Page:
Number Three: Bastion
Platforms: 360, PC, Chrome
Reviews: Joystiq, IGN, GameSpot
With downloadable titles taking off on home consoles, developers have been taking pointers from their 16-bit pasts. Some games are designed to look and feel like old, but with modern nuances added to the trim, like Super Meat Boy. Others prey on overwhelming feelings of nostalgia, like HD ‘remakes’ and unmodified re-releases (you know, like how Nintendo’s been selling you the exact same game in five-year intervals. How many times have you bought Link to the Past, because my number is three). Like it or not, selling your past back to you over and over again has become quite the cash cow, and isn’t likely to stop anytime soon.
What Bastion did that was so unique was creating a modern game in a genre that hasn’t been seen justice since the mid-Nineties. Everything about it feels like a trip down memory lane, but nothing about this game could’ve existed in the same console generation and Streets of Rage and Secret of Mana.
Any description about Bastion is going to pull at every memory you have playing a Super Nintendo. A silent protagonist picks up a small arsenal of weapons and goes out to save the world while a narrator describes the universe around him and the happenings on-screen. Nothing about that appears to be modern, and immediately your mind goes back to the glory days of old because, well, there really hasn’t been any (good, memorable) games like that since.
Seeing Bastion pulled off on current gaming hardware proves just how un-Retro it is. The ultra-vivid, painted landscapes beg for high-definition picture, while the Narrator would’ve been an impossibility in years past. The twelve idols empowering the player to take the risk of increased difficulty was a great translation on something as simple and vanilla as a difficulty switch. Then there’s the weapons: with progressions all their own and unique attacking styles and collectible special maneuvers, nothing feels pre-programed like it would’ve been almost two decades ago. The premise is nothing new, but the execution is something so deliciously unique and modern that comparing it to old RPG tropes is cutting away at the beautiful charm Supergiant Games created from scratch.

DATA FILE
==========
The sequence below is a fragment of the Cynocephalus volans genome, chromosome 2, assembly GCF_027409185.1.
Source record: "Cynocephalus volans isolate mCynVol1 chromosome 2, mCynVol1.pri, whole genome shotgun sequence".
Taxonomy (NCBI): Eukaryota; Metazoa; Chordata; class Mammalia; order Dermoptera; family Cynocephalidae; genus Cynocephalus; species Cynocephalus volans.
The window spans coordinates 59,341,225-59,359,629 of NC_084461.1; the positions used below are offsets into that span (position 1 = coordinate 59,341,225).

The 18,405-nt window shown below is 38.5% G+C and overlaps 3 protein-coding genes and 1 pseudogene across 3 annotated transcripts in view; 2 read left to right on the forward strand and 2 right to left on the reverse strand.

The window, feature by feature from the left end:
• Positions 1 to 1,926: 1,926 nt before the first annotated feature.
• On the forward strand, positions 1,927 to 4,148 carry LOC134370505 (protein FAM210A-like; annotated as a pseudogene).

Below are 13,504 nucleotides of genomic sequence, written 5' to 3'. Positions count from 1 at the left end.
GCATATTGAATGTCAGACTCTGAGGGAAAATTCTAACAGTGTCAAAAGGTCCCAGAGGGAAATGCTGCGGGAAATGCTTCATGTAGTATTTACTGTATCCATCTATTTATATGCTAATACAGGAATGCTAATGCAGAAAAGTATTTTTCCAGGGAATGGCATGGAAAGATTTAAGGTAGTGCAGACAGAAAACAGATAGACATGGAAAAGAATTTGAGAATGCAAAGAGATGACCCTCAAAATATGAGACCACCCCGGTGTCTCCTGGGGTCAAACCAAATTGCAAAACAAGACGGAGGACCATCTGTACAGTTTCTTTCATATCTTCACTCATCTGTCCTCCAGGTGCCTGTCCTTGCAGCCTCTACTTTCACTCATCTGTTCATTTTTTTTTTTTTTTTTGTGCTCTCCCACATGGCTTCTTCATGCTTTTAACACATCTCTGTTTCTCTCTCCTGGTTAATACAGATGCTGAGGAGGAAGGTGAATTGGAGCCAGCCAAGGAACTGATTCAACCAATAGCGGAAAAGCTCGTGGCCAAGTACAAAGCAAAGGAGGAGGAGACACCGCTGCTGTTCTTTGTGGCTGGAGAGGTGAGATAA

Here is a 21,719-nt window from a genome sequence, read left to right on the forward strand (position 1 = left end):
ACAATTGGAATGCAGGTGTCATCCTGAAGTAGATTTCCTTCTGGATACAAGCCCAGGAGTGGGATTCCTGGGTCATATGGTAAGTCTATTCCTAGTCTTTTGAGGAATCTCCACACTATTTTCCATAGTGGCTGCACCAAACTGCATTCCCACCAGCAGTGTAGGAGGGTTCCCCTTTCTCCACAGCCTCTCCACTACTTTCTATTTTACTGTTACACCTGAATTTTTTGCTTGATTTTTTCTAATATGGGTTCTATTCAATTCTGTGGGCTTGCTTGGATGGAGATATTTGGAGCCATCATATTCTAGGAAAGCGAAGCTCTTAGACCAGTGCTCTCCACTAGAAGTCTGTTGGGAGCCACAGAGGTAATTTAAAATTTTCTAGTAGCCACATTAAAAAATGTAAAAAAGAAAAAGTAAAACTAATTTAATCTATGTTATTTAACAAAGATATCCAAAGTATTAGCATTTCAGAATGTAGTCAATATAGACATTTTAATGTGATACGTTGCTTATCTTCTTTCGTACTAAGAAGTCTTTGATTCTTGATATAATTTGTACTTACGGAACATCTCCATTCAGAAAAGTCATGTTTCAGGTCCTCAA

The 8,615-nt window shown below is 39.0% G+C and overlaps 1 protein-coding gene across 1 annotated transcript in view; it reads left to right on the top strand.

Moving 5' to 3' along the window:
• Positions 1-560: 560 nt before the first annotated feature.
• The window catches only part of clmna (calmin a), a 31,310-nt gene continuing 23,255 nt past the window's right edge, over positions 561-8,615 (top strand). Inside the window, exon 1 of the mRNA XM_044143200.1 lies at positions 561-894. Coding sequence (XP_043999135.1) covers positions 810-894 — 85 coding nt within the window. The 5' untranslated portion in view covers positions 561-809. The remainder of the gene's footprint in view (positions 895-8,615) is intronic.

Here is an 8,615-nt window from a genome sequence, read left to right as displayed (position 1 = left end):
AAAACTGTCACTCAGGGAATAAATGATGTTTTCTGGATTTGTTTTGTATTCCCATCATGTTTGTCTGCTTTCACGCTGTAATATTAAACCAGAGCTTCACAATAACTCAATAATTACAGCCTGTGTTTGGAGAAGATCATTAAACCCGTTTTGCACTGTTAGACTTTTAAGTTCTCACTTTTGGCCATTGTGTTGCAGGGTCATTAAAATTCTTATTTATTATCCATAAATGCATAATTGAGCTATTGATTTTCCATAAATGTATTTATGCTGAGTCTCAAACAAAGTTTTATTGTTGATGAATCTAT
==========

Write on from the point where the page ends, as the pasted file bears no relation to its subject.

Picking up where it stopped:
The game’s atmosphere is right along a full retail title like Portal 2 – unwavering. The music is just the right fit and style for this unworldly adventure the Kid disembarks on, but what makes the setting and the mood is the Narrator. Single-handedly taking what would’ve been a great game without into a game that shouldn’t be missed under any circumstance. Describing trivial character actions as well as filling in important background stories and current events. And it feels just as if you’re being told a story, and playing the game is just for fun.
Storytelling has been delegated to the back-burner, as has developing something truly new and unique – even if it doesn’t sound it. Bastion has something that big-budget titles like Call of Duty and Battlefield could never have – a shot at giving the player another shot at experiencing something different for the first time. Last year, Kirby’s Epic Yarn gave gamers another chance to feel childhood wonder all over again. This year, Bastion took notes from Kirby, and didn’t at the same time.